New York worries about a resurgence of polio and steps up its vaccination campaign

Because in mid-July, a very first proven case of polio was recorded in Rockland County, the very first in the United States since 2013.

60% of children vaccinated

For New York City, 86% of children six months to five years old have received three doses of the vaccine, which means that 14% are not fully protected. In Rockland County, only 60% of two-year-olds are vaccinated, compared to 79% in New York state as a whole and 92% nationwide, according to health officials.

"Concerned", the Federal Centers for Disease Prevention and Control (CDC) dispatched experts to New York State this summer to better screen and vaccinate. Because the disease can have “devastating and irreversible consequences”.

Polio, which mainly strikes the very young and causes paralysis, has practically been eradicated in the world, with the exception of poor countries such as Pakistan and Afghanistan.

In the United States, whose President Franklin Roosevelt contracted the disease in 1921 at the age of 39, the number of contaminations declined at the end of the 1950s (15,000 cases of paralysis per year at the time), thanks to a first vaccine. The last natural infection in the country dates from 1979.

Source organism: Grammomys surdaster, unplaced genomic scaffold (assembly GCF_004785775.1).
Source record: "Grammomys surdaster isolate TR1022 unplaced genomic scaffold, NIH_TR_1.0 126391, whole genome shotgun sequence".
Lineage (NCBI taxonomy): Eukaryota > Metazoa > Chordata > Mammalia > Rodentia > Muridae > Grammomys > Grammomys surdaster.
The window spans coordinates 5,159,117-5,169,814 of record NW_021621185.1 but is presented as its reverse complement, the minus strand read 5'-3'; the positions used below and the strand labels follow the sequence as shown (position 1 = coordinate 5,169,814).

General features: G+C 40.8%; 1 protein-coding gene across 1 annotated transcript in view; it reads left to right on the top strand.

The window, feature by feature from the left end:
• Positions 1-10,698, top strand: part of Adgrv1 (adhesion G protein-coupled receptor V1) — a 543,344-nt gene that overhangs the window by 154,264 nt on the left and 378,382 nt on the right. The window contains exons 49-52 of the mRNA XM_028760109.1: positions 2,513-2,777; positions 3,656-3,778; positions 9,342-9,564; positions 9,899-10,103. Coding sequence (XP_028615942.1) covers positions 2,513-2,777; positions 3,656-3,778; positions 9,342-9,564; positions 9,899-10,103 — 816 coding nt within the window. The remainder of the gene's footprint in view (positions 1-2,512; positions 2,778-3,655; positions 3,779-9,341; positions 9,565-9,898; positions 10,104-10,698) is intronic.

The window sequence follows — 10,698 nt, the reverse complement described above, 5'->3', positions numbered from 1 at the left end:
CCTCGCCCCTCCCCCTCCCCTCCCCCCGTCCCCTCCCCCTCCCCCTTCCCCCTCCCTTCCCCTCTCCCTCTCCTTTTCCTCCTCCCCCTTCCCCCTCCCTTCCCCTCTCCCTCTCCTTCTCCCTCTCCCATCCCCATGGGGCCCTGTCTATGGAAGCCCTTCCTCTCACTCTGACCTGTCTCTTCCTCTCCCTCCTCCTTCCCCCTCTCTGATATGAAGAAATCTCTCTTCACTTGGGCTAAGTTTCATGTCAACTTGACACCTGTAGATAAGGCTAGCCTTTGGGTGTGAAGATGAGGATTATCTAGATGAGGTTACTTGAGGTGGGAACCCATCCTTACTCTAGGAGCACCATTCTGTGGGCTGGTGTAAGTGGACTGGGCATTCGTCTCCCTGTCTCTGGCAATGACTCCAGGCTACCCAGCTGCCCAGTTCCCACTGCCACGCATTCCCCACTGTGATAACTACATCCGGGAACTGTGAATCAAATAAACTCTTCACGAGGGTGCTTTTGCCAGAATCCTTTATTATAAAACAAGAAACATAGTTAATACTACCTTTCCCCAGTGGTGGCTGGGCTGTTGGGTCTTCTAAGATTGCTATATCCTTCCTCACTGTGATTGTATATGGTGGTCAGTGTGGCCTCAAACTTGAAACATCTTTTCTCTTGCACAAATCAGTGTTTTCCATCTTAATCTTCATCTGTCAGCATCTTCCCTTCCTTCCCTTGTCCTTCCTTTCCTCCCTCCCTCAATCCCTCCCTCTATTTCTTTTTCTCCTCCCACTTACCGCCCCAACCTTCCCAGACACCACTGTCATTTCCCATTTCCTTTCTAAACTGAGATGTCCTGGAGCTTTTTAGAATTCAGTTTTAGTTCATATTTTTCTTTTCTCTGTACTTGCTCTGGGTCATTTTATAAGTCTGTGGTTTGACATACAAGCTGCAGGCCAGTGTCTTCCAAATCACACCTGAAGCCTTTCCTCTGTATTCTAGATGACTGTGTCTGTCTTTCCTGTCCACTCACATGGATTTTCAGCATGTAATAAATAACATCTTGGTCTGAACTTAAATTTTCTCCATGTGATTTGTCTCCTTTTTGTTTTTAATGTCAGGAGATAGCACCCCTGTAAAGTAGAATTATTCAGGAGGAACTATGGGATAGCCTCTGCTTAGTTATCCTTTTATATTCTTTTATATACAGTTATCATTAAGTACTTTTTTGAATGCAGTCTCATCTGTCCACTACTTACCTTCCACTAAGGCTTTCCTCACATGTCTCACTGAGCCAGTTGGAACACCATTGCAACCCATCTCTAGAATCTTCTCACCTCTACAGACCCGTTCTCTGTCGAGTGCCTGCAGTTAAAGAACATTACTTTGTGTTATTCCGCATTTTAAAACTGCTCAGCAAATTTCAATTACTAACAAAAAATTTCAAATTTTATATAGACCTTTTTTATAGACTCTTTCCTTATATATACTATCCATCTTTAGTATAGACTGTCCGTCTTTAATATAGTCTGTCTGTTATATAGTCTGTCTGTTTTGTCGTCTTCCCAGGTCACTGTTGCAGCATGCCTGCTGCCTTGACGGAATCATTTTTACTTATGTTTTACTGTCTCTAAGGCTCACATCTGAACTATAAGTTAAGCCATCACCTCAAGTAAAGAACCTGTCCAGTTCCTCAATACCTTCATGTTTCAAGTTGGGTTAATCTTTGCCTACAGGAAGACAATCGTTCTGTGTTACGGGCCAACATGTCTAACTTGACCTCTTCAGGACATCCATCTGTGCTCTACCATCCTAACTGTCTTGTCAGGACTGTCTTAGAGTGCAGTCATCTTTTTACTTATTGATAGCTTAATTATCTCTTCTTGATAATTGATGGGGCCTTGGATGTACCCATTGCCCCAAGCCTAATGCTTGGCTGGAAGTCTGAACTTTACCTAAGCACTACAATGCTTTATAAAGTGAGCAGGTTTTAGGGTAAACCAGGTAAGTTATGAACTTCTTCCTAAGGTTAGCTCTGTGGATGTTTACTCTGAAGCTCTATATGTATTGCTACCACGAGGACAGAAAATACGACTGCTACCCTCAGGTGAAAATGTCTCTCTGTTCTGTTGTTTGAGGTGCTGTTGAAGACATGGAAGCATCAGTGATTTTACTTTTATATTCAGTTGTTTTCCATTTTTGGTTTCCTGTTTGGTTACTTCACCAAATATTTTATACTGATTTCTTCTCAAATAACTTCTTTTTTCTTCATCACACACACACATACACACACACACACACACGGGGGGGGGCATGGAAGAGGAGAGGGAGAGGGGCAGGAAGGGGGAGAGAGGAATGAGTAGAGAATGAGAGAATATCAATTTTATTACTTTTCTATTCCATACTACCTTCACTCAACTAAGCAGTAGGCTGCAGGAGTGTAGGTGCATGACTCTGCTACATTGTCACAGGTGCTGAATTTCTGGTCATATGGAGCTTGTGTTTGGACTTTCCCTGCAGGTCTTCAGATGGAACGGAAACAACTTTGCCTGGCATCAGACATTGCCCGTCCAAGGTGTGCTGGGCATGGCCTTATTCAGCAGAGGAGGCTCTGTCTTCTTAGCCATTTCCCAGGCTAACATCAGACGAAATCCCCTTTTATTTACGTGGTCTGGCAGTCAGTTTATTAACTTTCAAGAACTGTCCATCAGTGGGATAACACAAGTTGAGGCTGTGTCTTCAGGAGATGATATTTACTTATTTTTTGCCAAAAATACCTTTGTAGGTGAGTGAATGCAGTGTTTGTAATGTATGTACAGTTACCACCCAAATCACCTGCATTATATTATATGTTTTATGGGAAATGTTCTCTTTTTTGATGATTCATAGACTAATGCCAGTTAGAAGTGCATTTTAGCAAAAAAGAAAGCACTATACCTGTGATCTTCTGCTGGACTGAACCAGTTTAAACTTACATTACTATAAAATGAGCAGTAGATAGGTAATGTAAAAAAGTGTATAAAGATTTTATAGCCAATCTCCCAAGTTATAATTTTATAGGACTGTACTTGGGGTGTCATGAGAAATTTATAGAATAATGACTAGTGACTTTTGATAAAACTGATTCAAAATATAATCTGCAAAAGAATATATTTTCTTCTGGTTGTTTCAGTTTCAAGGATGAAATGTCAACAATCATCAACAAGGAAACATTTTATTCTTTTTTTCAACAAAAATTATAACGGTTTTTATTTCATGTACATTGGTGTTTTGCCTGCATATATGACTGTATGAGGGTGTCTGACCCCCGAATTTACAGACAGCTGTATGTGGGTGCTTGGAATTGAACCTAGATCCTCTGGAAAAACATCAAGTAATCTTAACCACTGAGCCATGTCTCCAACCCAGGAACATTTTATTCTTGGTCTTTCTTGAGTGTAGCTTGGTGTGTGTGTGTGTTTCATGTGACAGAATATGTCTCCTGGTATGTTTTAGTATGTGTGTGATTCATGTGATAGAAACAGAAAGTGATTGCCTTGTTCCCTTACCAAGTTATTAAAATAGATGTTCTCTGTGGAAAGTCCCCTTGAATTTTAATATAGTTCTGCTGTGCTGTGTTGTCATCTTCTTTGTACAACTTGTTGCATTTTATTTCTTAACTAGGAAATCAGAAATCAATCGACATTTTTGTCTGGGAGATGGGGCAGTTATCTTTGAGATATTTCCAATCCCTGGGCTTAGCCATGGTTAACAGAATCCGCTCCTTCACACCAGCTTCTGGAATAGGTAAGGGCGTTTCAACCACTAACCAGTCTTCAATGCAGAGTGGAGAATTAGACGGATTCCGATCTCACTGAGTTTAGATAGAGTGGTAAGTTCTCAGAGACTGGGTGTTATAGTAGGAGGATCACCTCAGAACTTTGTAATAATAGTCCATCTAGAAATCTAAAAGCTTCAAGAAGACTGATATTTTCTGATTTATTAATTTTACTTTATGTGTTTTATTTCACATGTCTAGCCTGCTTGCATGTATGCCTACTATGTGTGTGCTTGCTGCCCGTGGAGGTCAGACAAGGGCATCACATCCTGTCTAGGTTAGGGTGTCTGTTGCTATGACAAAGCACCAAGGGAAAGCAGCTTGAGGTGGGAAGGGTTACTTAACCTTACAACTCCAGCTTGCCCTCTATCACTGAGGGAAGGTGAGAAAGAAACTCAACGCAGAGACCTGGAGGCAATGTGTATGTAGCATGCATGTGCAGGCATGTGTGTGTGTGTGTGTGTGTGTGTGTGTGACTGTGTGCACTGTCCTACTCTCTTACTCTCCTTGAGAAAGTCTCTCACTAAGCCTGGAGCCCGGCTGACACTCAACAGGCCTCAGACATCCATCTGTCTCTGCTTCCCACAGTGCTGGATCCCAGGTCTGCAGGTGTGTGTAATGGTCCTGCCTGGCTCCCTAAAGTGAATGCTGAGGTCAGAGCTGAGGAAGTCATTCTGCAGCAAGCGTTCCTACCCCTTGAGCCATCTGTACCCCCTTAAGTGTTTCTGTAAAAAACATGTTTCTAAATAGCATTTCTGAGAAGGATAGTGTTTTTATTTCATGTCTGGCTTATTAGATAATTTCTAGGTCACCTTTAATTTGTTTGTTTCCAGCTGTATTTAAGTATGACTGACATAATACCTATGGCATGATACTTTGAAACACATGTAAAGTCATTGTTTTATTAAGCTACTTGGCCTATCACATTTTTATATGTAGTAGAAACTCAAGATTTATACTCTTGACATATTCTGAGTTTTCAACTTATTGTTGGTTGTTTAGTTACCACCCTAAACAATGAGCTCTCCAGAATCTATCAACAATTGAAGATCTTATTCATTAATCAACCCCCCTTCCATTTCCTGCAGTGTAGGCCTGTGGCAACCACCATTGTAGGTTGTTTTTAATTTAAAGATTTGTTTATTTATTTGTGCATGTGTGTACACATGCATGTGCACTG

Orthodox Jewish community

The analysis of the case of Rockland, however, suggests that the infection of the young New Yorker would come from a person who had been vaccinated orally. This oral vaccine replicates in the gut and can be transmitted through sewage containing fecal matter. Less virulent than the natural virus, this variant can however cause serious symptoms, such as paralysis of the limbs.

In this quiet, green and wooded residential suburb, resides a large Orthodox Jewish community. And according to local publications, Rockland's patient is an Orthodox Jewish American in his twenties.

As health communicator Shoshana Bernstein acknowledges, her community is traditionally vaccine-averse, but like “any isolated and closed-in group.” Ms. Bernstein, however, conveys the message, like a dozen rabbis last week in a letter to the Jews of Rockland: you have to get vaccinated. It also relies on "the oldest Jews" who remember the polio of the 1950s and can convince the youngest recalcitrants.